Volunteer Aid Detachment (VAD)

The origins of the VAD stretch back to pre-WWI times. Initially the primary role of a Voluntary Aid Detachment (VAD) member was that of nursing orderly in hospitals, carrying out menial but essential tasks – scrubbing floors, sweeping, dusting and cleaning bathrooms and other areas, dealing with bedpans, and washing patients. The role of VADs did not significantly evolve between the wars. VADs in the Second World War were given more medical training, but they were not fully qualified nurses. They worked in convalescent hospitals, on hospital ships and the blood bank as well as on the home front. In 1943, the government created the Australian Women’s Auxiliary Service (AWAS) to control the large numbers of VADs employed by the military.

A United Community

The 75th anniversary marks a key moment in worlds history. It is only right that we pause and reflect on the service and sacrifice made by previous generations of our community. Their loss in many ways did paves the way for our future. But perhaps we should also reflect on what is achievable when a community and a nation unites with 100% commitment all for a common goal. For those dark and terrifying years back in the mid-1940s, we proved that with unity in our cause we could achieve amazing things.

(Special thanks to Australian War Memorial).

The local detachment of the VAD. They are outside what was then the State Bank in Radovick Street Korumburra. They worked closely with the local hospital and met in the old Shire Hall, later the drill hall in Charles street.

This is the Strzelecki Platoon of 23 Bn (VDC). Photo at taken in Strzelecki. Back row (L to R) Cpl Bert Coe, Pte Fred Hobley, Pte Allan Johnson, Pte George Box, Pte Reg Seabrook, Pte Don McLeish, Pte Gordon Kerr, Sgt (later Lt) Joe Hobley. Front row (L to R) L/Cpl Lindsay Barton, Pte Tom Witherdon, Pte Jack Hobley, Pte Arthur Dunlop, Ptr Fred Dorling, Pte Albert Dunlop, Pte Fred Richards.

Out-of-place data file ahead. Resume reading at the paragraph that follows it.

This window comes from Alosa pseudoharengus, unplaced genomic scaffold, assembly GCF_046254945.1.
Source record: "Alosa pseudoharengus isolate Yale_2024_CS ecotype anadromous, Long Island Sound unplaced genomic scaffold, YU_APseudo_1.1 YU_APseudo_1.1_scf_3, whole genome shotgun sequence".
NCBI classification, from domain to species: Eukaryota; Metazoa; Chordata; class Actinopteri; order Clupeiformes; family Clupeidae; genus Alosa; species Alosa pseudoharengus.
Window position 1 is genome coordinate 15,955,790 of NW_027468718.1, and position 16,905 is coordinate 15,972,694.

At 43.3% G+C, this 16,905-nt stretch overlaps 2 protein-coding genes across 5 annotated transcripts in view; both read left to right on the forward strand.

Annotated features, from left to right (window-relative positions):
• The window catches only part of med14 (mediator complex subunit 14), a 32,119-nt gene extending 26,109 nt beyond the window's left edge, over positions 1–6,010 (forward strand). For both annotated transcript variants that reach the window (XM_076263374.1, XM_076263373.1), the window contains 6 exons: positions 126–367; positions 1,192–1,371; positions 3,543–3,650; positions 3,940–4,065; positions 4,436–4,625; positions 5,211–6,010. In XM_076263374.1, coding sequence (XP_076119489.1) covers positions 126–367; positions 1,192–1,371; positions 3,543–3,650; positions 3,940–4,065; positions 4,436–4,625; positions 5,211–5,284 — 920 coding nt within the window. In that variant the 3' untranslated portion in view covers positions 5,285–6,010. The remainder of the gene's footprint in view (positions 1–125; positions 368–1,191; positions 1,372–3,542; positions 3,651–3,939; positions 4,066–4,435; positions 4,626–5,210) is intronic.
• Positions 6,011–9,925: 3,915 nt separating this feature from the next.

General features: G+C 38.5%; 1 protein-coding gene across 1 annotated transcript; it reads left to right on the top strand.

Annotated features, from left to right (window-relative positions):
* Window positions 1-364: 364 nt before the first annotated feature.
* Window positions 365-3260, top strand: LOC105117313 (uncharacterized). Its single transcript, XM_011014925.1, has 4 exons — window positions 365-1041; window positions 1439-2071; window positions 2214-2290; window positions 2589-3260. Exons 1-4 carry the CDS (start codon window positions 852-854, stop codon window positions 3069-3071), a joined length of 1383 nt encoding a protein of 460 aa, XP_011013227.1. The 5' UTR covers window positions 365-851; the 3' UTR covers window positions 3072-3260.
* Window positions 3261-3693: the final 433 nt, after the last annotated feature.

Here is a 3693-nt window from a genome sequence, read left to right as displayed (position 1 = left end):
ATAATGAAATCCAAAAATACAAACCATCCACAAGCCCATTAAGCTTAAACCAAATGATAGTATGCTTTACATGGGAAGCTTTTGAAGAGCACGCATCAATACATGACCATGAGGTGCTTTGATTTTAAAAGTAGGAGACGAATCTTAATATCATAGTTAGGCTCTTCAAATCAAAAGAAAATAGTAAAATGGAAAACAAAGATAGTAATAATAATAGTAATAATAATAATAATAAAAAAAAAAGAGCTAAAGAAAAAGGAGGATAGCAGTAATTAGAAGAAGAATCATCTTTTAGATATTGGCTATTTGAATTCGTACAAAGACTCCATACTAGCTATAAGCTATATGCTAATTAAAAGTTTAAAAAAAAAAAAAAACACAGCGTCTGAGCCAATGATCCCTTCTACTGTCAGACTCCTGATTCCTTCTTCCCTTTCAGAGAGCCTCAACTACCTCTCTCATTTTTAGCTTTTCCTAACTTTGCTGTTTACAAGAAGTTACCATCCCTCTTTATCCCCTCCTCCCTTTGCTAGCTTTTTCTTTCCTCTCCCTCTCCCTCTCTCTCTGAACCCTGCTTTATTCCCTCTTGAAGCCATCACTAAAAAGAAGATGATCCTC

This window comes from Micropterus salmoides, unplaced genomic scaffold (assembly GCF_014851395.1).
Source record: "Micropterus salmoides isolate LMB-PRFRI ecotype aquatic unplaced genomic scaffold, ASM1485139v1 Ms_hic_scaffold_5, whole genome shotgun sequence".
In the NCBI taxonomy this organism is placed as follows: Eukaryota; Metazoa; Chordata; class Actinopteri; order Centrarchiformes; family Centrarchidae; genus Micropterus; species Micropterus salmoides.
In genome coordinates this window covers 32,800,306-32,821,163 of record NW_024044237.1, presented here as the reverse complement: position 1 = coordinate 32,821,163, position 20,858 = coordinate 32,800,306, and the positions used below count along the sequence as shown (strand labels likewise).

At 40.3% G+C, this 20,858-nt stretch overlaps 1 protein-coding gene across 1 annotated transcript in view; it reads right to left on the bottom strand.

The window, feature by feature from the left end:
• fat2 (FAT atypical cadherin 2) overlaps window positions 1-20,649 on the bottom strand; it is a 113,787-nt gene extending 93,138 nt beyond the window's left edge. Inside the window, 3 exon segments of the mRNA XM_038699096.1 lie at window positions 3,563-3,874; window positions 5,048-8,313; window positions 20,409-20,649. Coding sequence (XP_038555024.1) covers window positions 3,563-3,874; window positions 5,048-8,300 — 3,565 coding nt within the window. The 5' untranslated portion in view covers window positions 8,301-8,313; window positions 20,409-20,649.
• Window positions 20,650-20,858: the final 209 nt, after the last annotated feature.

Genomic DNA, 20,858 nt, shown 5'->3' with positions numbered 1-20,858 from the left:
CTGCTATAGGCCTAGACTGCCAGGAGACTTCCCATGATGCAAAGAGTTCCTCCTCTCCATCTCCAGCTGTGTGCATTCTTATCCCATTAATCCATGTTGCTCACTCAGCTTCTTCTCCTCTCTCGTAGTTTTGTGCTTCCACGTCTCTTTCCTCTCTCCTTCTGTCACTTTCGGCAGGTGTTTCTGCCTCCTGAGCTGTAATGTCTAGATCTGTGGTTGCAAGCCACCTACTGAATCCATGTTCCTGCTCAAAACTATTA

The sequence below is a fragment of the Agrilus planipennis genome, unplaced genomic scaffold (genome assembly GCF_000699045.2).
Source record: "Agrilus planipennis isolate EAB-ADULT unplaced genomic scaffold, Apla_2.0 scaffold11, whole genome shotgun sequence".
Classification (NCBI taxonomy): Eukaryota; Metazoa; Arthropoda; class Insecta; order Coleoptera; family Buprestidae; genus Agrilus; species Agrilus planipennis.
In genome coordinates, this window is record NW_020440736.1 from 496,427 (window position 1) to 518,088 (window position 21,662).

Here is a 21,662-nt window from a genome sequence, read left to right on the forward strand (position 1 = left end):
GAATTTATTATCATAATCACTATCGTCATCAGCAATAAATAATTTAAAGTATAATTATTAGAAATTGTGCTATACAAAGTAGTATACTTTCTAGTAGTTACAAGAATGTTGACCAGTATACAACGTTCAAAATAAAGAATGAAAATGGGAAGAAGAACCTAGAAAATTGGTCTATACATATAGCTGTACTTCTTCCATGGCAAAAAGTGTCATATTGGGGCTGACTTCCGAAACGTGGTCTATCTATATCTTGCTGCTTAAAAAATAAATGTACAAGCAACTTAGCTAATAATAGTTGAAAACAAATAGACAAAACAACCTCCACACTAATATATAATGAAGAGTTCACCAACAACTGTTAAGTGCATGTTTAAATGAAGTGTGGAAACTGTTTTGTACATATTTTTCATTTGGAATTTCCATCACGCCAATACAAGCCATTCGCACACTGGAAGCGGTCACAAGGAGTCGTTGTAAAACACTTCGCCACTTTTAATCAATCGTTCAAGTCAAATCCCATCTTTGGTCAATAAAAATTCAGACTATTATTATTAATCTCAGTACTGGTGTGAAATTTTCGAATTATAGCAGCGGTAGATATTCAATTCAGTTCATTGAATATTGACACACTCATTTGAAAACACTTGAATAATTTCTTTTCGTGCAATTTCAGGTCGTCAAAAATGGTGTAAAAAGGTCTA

Air Vice Marshal Francis Masson (Frank) Bladin. Frank Bladin was born in Korumburra and educated in Melbourne. He enjoyed a long and very distinguished career in the RAAF. In 1944 he was posted as deputy Chief of the Air Staff. His career extended in the post-war era where is was pivotal in keeping the RAAF as a modern fighting force.

Famous Korumburra Serviceman, Lt Gen Sir Stanley Savige. Torokina, Bougainville on September 8, 1945. Lieutenant-General (Lt-Gen) S. G. Savige, General Officer Commanding 2 Corps, accepted the surrender of all Japanese forces on Bougainville from Lt-Gen M. Kanda, commander, 17th Japanese Army and Vice-admiral Baron Samejima, Imperial Japanese Navy, during a formal surrender ceremony held at HQ 2 Corps. Shown is Lt-Gen Savige accepting the sword of Vice Admiral Samejima during the surrender ceremony. Lt Gen Savige was born in Morwell and grew up in Korumburra. He first joined the Army cadets whilst at school in Korumburra. He had a distinguished career in both WWI and WWII. Between the wars he was a Co-founder of Legacy. The gates in Coleman Park are named in his honour.